Is Your Child Ready For Camp?

How do you know when your child is ready for camp?


ready-for-camp.jpgHow do you know when your child is ready for summer camp?

Multi-level emotions exist, for sure.  1.  Is your child ready?  2.  Are you ready to let them go?  3.  What are the fears and how do you manage them?

First,  click here to take a short assessment to determine readiness.   This will help identify some of the questions you may have as to your child's readiness. 

Second, determine your readiness.  If you are ready to send them to camp, there is a very good chance you went to sleepaway camp and had a wonderful experience.  And of course, you want the same wonderful experiences for your child.  

If you are not ready, you most certainly are not alone.  There are many reasons you may not be ready.   For example, you did attend, had a bad  experience and want to shield your child from that pain.  You are not financially ready to support the cost of sleepaway camp.  You have several children at home and you are waiting for all the children to be old enough to go together.  There are so many other reasons, but now we tip into the concept of fear.

The third step towards analysis is identifying the fears that exist, for you and your child, such as:

Homesickness:  A very valid fear that is often the result of the parent's own experience.  If your child is very attached to you, and you believe they will have great difficulty going away, there are steps you can take to help them through the challenges.  The greatest gift you can give your child is to teach them how to leave you successfully and learn to be independent.  The right camp is well versed in dealing with homesickness and helping a child overcome the experience.  And of course, the best part of experiencing homesickness is successfully overcoming it, on your own, and know to never fear going away again.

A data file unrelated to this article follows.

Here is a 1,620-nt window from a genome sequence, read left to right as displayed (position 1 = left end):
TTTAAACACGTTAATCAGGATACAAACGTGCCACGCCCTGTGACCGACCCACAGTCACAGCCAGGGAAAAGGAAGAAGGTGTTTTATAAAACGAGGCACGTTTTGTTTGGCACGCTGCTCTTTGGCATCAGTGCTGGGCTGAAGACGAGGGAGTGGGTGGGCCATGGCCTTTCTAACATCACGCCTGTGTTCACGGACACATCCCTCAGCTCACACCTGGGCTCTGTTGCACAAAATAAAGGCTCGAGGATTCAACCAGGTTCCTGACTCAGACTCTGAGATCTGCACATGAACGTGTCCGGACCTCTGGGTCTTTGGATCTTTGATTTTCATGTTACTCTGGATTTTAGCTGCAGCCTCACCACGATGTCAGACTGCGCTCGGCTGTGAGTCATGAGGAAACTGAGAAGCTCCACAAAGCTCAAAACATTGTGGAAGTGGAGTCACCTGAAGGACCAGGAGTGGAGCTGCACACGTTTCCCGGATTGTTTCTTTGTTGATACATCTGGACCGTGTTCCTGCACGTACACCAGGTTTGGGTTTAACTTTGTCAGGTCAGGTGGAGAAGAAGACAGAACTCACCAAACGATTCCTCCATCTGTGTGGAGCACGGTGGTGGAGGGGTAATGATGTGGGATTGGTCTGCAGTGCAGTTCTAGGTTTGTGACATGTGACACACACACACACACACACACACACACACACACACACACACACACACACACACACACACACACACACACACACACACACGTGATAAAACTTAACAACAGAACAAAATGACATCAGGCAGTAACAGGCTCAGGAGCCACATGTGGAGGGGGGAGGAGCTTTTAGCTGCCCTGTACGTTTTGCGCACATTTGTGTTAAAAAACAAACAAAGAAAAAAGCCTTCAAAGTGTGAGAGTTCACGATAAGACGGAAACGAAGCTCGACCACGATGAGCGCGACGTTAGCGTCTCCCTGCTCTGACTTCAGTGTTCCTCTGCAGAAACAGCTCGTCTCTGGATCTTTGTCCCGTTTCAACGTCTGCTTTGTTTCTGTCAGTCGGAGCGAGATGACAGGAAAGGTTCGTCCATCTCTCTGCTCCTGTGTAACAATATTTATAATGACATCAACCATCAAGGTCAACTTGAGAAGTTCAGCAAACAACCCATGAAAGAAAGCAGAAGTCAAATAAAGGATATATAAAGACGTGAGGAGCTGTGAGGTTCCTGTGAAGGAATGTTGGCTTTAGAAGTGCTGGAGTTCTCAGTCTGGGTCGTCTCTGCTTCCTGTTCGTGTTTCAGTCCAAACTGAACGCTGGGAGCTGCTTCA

Bulllying:  Another valid fear that every parent holds, especially those who were bullied as a child, is bullying. Summer camp provides an environment of sharing and caring, low ratios and staff who have been trained intensively regarding bullying.  However, your child must be attending the “right” camp.  Sending a sweet, non-competitive child into a top-notch sports camp on the East Coast is a recipe for disaster.  Sending a child to a camp where all the other children come from the same neighborhood except for her is a terrible mistake.  Sending a child to a camp where all of the other children have been friends for six years and your child is the “new kid” will almost guarantee unhappiness.  Proper selection is critical to avoid bullying and unhappiness.  

Empty Nest Syndrome:  This is real.  And it is a good exercise for you and your spouse to experiencerefresh.jpg

early on in your life of parenting.  You in fact, may need your child more than your child needs you.  Without your child around, you can feel a loss of purpose; you may need to truly speak TO your spouse rather than AT your spouse through your children.  You may feel at a loss not having constant and immediate access to your child and their needs via ie phone calls or texting.  Remember, even if you let go and your child “grows up”, he will return to you with all of the excitement and happiness which she will eagerly want to share with you.  This is the sign of a healthy, happy developing relationship.  Let go of the fear!

Throughout the process, remember the wonderful goal of summer camp is to unplug, discover independence, learn how to deal with “issues” without the intervention of mom and dad, and ultimately for your child to become independent and productive.  At camp, the children learn to make their own decisions and deal with their own consequences.  That is life and they get to learn these fabulous skills at a very early age.  

And don't worry.  Most camps these days have scheduled phone calls and the daily papparazzi taking thousands of photos of the children.  You will get your fix!
 


 

Posted: 11/29/2016 2:45:25 PM by Global Administrator | with 0 comments